But somehow, and inevitably, it seems, the latest new luxury or ultra-luxury condo gets a guaranteed front-page promotion in the paper. Moreover, the story is placed in what on my college newspaper we called the “1-0” position on the page, the upper-left. We agonized over the relative importance of competing stories to our student and faculty readers, trying to pick the “1-0” and the “1-1” stories with particular care.

For the Star-Advertiser, the choice is simple. I can fantasize a newsroom conversation going something like: “Hey, any new condos today?” Unspoken is “Gotta put something up there the advertisers will like.” There’s no need to actually say it.

A senior housing project planned for Chinatown only made an inside page, deep down in the paper. Heck, though that’s something the people (readers) would be interested in, the housing developers will likely never take out even one of those full-page ads that the publishers covet.

Every paper operates under a policy that determines how news decisions are made, whether explicit or de facto. On the college paper, our struggle to present the news appropriately was on behalf of our readers. The huge spreads on the S-A front page devoted to luxury condos at the expense of whatever might really be important on that day suggests what that paper’s policy might be.

Related (?):

Gabriel Lee, American Savings Bank executive vice president, took over as chairman of the Chamber of Commerce Hawaii on Thursday at the 165th annual membership luncheon at the Hilton Hawaiian Village’s Coral Ballroom.

Dennis Francis, president and publisher of the Honolulu Star-Advertiser, concluded two years as chairman of the state’s top business organization and welcomed Lee in his new role.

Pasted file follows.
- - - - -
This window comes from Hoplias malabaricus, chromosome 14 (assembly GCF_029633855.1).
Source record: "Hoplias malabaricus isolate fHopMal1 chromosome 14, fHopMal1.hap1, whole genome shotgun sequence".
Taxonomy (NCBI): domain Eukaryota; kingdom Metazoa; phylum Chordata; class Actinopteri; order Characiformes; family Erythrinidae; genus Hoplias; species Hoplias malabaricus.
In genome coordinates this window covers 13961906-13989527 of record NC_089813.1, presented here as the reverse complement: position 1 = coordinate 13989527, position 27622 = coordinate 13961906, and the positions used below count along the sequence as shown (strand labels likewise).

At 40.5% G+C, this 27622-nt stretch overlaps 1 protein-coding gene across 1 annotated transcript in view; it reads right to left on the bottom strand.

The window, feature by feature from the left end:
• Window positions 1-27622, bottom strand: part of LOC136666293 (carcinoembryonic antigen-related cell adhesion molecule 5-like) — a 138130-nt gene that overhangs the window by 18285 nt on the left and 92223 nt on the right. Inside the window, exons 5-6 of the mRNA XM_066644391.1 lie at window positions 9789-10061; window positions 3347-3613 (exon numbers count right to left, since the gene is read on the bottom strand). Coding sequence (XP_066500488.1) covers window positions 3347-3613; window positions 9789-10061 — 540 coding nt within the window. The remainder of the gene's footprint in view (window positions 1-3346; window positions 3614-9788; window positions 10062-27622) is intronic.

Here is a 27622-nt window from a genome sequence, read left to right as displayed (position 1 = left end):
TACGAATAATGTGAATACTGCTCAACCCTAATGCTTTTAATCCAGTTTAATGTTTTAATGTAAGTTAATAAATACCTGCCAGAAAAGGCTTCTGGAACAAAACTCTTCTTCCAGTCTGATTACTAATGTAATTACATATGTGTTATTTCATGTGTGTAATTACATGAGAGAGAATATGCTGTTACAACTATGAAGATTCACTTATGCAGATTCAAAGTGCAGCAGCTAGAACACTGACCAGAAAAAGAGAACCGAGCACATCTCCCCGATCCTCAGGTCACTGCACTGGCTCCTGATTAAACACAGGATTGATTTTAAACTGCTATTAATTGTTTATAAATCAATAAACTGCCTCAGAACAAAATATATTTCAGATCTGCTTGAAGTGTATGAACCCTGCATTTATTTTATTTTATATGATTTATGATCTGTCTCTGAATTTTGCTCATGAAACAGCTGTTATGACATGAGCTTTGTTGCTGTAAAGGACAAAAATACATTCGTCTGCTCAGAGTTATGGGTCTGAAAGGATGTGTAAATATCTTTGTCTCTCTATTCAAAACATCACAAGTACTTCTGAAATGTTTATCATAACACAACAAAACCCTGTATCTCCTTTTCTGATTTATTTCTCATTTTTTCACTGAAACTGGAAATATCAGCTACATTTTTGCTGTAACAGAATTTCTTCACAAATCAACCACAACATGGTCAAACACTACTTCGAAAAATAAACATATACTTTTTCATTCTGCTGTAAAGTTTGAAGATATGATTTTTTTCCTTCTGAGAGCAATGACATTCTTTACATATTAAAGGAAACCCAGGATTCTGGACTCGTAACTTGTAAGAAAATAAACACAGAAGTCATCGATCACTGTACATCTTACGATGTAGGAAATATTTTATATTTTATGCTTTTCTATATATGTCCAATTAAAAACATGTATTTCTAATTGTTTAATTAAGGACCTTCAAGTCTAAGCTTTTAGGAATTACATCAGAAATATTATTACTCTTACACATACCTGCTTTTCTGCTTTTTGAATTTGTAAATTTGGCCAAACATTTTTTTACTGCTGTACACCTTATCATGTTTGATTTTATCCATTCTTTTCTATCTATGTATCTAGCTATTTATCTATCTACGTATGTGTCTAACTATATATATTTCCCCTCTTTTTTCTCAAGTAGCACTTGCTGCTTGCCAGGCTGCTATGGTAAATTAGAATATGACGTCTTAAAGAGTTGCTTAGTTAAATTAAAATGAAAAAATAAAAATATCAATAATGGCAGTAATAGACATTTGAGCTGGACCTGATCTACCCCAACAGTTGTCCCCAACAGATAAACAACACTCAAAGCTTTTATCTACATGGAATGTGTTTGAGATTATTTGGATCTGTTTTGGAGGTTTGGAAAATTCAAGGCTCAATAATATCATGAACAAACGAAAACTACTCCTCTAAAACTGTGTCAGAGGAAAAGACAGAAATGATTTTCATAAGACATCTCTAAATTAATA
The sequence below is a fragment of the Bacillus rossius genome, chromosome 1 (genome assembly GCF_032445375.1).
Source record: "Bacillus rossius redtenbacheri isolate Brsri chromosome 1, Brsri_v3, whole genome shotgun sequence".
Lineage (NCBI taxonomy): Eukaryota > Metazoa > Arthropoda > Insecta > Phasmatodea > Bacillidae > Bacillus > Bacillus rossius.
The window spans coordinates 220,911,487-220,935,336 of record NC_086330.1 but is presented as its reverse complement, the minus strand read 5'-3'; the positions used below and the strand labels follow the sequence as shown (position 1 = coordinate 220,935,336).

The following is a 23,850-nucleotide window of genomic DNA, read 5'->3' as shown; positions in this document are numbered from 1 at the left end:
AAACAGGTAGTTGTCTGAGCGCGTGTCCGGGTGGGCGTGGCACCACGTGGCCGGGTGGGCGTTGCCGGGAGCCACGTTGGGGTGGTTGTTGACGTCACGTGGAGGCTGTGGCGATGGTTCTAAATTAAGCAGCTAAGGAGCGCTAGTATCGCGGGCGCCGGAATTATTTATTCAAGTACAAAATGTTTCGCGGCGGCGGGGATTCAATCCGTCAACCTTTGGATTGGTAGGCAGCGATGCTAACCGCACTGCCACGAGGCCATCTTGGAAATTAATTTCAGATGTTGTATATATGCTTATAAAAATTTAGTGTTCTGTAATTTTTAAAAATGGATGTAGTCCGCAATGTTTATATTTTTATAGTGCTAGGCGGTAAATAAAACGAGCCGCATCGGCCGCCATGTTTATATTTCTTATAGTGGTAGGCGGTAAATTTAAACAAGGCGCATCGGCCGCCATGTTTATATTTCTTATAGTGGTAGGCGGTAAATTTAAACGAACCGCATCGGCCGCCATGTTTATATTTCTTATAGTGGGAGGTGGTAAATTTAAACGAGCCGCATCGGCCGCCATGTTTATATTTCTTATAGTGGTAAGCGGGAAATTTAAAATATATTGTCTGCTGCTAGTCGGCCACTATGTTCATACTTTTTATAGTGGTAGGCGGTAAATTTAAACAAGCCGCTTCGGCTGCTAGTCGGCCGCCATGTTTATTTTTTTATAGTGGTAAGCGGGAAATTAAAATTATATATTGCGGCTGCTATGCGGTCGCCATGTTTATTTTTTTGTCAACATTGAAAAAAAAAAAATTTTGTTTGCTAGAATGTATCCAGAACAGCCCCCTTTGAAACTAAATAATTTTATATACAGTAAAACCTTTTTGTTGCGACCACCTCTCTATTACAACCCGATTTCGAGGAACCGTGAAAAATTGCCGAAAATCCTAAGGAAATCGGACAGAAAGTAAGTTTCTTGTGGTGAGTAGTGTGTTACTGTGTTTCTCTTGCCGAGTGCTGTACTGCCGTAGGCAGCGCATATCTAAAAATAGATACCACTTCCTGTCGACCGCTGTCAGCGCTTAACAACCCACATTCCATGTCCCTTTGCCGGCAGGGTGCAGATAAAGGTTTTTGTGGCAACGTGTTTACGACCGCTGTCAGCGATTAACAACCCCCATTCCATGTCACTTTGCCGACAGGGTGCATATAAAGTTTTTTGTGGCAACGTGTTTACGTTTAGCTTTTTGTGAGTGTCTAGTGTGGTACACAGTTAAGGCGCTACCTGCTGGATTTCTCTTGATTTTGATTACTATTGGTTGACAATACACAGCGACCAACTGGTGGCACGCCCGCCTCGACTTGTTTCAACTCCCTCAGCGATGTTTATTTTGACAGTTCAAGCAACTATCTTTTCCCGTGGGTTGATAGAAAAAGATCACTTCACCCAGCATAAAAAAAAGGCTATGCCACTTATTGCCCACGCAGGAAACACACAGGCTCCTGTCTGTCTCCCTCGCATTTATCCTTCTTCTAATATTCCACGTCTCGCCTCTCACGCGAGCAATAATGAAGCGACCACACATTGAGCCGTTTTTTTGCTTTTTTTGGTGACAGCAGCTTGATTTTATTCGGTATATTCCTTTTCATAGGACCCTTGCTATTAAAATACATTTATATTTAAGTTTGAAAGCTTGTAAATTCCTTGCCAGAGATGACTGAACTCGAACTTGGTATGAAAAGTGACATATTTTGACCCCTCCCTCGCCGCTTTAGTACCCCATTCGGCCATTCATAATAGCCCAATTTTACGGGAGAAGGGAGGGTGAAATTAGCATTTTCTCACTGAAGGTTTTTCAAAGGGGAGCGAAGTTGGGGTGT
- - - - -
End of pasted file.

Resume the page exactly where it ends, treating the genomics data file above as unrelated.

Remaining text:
Star-Advertiser p. B1, Lee succeeds Francis as chamber chairman, [7/17/2015]


Today’s column by Richard Borreca is a must-read. Don’t miss it if you are a subscriber, or check it out while waiting on the supermarket checkout line. Here’s a snip that illustrates how long the state has ducked dealing with the growing problem of houselessness.

The meeting that Borreca describes below took place in 1990:

According to the comprehensive final report of Homeless Aloha, Inc., the former umbrella nonprofit organization, Waihee met with then-Mayor Frank Fasi to endorse a 500-person tent city at Aala Park.

The pair came up with “a five-year strategy which called for retaining all current permanent transitional units, construction of 500 additional temporary units and funding shelter/social service program for homeless families with children.”

A law was passed — the Homeless Families Assistance Act — and new powers were given to the director of human services “to establish and maintain homeless shelters.”

The Homeless Aloha wrap-up report written in 1994, however, says that “the fragmented approach results in small piecemeal actions with questionable results.”

[Star-Advertiser p. A13, Isle homelessness grows, but things stay the same, 7/17/2015]

New York City also finds itself with a crisis of housing and homelessness. Contrast Honolulu’s inaction with Mayor de Blasio’s plan to create adequate affordable housing in his city in the sidebar on this article.